Sunday, 17 March 2013
Buffy the Vampire Slayer: Fool for Love
This is, of course, one of the most acclaimed Buffy episodes out there, rightly renowned for its development of Buffy and Spike as characters and for some extremely clever use of structure and recurring motifs. And I can see why there is very real brilliance here, brilliance which I’m going to spend the next few paragraphs outlining. But here’s the thing: I don’t like this episode. However well-executed it is, I don’t agree with what it’s trying to do.
I have to admit, though, the treatment of Spike is genius, and adds depth and dimension to a character who, when he first appeared in School Hard, was little more than a punk-style reaction to all of the ritual-obsessed, identikit dullard vampire characters that had been appearing up to that point. His individuality and flair was a refreshing alternative and a deliberate contrast, as well as something of a metatextual commentary on the tropes. Beyond this, though, the character had little depth, beyond certain broad brush character traits such as being a good judge of character, something which has always been consistent; Spike’s summaries of people’s behaviour and psychologies are often cruel but always accurate.
Beyond that, though, he’s not had much depth as a fairly flat character. But, now that James Marsters is in the credits, that has to change. And this is the episode that completes the metamorphosis.
The episode doesn’t just give William a backstory, it injects a note of tragedy into the character’s past and establishes parallel in the present day; his rejection by Cecily as a shy, Victorian poet is paralleled by Buffy’s rejection of him as a bad-ass, but emasculated (by the chip in his head) vampire. It’s a big, big retcon which rewrites the character significantly and gives him a vulnerability which he never had before. This is dangerous: it threatens all the things which made Spike so cool and well-liked. But let’s reserve judgement until we see how the character gets developed from now on.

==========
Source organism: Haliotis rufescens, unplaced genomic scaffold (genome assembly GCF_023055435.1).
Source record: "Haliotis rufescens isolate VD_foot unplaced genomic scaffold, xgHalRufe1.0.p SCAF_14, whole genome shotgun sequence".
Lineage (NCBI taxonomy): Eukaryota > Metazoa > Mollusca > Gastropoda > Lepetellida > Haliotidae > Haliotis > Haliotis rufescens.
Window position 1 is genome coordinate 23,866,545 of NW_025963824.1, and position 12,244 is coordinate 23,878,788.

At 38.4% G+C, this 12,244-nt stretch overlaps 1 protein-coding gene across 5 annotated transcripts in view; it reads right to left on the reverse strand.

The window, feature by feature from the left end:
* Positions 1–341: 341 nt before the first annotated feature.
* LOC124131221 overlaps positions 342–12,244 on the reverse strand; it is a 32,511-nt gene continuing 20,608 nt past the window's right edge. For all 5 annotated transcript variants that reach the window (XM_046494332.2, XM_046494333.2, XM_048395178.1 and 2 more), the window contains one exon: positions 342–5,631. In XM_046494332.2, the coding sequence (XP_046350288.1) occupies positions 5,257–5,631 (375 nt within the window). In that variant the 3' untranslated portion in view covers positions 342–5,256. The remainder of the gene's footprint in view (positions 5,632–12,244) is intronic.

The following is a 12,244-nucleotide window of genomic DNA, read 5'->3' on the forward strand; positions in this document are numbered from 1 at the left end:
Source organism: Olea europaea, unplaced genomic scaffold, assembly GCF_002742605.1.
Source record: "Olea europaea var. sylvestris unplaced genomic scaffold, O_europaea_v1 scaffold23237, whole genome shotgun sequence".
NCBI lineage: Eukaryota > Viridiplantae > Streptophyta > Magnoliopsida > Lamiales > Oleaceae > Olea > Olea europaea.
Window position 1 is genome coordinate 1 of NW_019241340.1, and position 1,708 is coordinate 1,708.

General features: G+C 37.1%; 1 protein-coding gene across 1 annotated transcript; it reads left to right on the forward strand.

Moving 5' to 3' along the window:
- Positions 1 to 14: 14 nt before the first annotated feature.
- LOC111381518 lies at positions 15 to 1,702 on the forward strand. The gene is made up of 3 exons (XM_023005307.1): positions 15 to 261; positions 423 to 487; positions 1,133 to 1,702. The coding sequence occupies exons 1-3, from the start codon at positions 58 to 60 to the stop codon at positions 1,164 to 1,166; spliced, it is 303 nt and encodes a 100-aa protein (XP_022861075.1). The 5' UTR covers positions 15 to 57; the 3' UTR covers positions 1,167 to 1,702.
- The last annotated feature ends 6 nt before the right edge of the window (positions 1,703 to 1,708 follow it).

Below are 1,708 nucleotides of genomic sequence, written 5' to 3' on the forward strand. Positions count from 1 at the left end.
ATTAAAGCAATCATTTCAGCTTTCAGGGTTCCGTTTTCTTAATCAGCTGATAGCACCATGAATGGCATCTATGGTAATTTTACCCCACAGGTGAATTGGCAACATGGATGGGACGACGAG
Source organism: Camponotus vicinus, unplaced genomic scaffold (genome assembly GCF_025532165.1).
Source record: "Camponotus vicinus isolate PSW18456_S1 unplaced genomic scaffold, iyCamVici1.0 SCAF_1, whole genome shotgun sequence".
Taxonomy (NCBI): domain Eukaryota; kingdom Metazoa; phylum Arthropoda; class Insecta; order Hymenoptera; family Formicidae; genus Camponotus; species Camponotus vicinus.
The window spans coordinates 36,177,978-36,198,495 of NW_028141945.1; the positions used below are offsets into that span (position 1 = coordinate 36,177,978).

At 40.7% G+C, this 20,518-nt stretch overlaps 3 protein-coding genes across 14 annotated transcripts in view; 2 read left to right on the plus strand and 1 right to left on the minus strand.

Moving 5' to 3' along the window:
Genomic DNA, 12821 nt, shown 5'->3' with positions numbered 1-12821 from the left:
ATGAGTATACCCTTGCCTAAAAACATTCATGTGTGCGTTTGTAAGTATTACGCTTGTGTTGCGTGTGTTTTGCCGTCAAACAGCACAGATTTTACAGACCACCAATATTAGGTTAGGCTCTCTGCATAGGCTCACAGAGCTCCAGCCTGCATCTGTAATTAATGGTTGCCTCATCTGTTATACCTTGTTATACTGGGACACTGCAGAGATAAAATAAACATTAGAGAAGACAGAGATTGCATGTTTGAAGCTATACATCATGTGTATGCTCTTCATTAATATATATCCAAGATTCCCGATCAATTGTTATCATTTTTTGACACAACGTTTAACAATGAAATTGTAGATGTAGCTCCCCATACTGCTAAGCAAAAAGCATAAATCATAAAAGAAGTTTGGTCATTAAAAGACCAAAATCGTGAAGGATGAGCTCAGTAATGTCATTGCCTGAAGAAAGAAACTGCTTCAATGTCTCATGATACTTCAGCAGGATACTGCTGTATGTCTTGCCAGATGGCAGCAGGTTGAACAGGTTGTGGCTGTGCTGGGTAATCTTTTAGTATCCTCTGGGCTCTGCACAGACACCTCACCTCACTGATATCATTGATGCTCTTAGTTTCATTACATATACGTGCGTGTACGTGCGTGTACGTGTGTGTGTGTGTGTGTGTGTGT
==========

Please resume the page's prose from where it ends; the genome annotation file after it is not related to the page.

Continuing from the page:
The Victorian scenes are cool, of course, mainly because of Drusilla’s delightful wackiness, as always. I never had Spike pegged as a Yorkshireman, mind: both his accent and his being a Man U supporter sort of imply that he’s a southerner. But there’s a nice contrast between Spike as unreliable narrator and the fixed, immutable voice of the narrator that we see in the flashbacks.
However much he may be in denial about his own past, though, Spike is dead right in his analysis of the Slayers he’s known (and killed!), including Buffy: all of them have a death wish, including Buffy. She’s just a little insulated from it because she has family and friends. And, incidentally, I love the way that Spike, while killing the 1977 slayer in New York, speaks to Buffy in the present.
There are several flashbacks: Yorkshire in 1880, China in 1900 (although why a bunch of vampires would go to China at that particular point in time is beyond me) and New York in 1977 are the main ones. It’s strange, and fantastic, to see David Boreanaz in Buffy again (although, as we’ll see in our next episode of Angel, there’s a rather clever little crossover thing going on with the flashbacks), and bizarre to see Darla for the first time since Season One. It’s great to see the interaction between Drusilla, Spike, Darla and Angelus during various times in history (one of which, of course, is post- Gypsy curse, as the next episode of Angel will explore!) and, yes, bizarre to see the break-up between Spike and Drusilla in 1998.
Thing is, though… this is what we Doctor Who fans call fanwank: an excessive and solipsistic obsession with a given show’s own mythology. The character development here is superb, but it doesn’t relate to anything beyond that. Buffy is a show which, at its best, comments on society (especially adolescence and young adulthood) through the use of magic and monsters as metaphor: the last episode before this one, Family, is a prime example. This episode, however well-written, well-made and genuinely beautiful, has nothing to say about the wider world beyond itself. It is, ultimately, just a very good example of navel-gazing.